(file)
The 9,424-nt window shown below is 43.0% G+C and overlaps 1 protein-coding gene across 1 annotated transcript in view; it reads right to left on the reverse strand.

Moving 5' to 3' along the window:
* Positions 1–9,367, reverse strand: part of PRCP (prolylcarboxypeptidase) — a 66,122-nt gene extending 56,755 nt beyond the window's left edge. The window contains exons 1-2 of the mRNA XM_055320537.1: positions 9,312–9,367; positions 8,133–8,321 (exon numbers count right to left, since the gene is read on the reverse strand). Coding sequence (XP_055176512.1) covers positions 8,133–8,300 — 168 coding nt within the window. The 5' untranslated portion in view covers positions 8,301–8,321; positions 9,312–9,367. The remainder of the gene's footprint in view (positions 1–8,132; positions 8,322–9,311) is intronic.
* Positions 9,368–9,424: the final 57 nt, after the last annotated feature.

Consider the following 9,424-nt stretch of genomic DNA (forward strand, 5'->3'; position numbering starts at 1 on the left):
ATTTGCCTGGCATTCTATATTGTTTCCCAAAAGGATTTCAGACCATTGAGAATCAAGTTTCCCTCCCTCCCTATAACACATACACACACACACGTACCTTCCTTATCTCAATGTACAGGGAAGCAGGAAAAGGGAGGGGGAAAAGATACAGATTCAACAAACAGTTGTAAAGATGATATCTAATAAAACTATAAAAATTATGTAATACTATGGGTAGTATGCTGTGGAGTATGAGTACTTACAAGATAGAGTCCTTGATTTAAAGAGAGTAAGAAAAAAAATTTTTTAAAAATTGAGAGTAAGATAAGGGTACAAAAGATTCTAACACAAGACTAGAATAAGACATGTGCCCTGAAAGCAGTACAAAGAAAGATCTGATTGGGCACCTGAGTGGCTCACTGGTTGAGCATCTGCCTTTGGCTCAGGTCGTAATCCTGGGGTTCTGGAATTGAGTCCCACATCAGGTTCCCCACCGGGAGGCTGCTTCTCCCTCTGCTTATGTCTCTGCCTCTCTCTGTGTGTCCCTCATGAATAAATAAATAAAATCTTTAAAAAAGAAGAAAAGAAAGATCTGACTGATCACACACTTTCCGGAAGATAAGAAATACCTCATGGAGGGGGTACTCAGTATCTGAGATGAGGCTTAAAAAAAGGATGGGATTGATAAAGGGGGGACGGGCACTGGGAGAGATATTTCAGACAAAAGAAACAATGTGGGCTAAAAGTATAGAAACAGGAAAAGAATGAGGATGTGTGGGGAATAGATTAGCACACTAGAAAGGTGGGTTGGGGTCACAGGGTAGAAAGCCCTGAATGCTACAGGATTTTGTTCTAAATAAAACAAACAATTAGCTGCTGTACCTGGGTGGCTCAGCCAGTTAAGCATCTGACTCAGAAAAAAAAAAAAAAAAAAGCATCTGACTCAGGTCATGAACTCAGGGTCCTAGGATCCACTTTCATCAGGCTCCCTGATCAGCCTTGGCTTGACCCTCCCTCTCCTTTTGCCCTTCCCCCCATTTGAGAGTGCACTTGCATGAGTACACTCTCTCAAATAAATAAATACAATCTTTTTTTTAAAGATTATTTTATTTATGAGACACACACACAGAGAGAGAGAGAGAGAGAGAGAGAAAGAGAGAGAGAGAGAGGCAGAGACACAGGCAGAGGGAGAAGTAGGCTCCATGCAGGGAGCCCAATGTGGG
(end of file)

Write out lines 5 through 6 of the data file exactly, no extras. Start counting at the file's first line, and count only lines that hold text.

Consider the following 9,424-nt stretch of genomic DNA (forward strand, 5'->3'; position numbering starts at 1 on the left):
ATTTGCCTGGCATTCTATATTGTTTCCCAAAAGGATTTCAGACCATTGAGAATCAAGTTTCCCTCCCTCCCTATAACACATACACACACACACGTACCTTCCTTATCTCAATGTACAGGGAAGCAGGAAAAGGGAGGGGGAAAAGATACAGATTCAACAAACAGTTGTAAAGATGATATCTAATAAAACTATAAAAATTATGTAATACTATGGGTAGTATGCTGTGGAGTATGAGTACTTACAAGATAGAGTCCTTGATTTAAAGAGAGTAAGAAAAAAAATTTTTTAAAAATTGAGAGTAAGATAAGGGTACAAAAGATTCTAACACAAGACTAGAATAAGACATGTGCCCTGAAAGCAGTACAAAGAAAGATCTGATTGGGCACCTGAGTGGCTCACTGGTTGAGCATCTGCCTTTGGCTCAGGTCGTAATCCTGGGGTTCTGGAATTGAGTCCCACATCAGGTTCCCCACCGGGAGGCTGCTTCTCCCTCTGCTTATGTCTCTGCCTCTCTCTGTGTGTCCCTCATGAATAAATAAATAAAATCTTTAAAAAAGAAGAAAAGAAAGATCTGACTGATCACACACTTTCCGGAAGATAAGAAATACCTCATGGAGGGGGTACTCAGTATCTGAGATGAGGCTTAAAAAAAGGATGGGATTGATAAAGGGGGGACGGGCACTGGGAGAGATATTTCAGACAAAAGAAACAATGTGGGCTAAAAGTATAGAAACAGGAAAAGAATGAGGATGTGTGGGGAATAGATTAGCACACTAGAAAGGTGGGTTGGGGTCACAGGGTAGAAAGCCCTGAATGCTACAGGATTTTGTTCTAAATAAAACAAACAATTAGCTGCTGTACCTGGGTGGCTCAGCCAGTTAAGCATCTGACTCAGAAAAAAAAAAAAAAAAAAGCATCTGACTCAGGTCATGAACTCAGGGTCCTAGGATCCACTTTCATCAGGCTCCCTGATCAGCCTTGGCTTGACCCTCCCTCTCCTTTTGCCCTTCCCCCCATTTGAGAGTGCACTTGCATGAGTACACTCTCTCAAATAAATAAATACAATCTTTTTTTTAAAGATTATTTTATTTATGAGACACACACACAGAGAGAGAGAGAGAGAGAGAGAGAAAGAGAGAGAGAGAGAGGCAGAGACACAGGCAGAGGGAGAAGTAGGCTCCATGCAGGGAGCCCAATGTGGG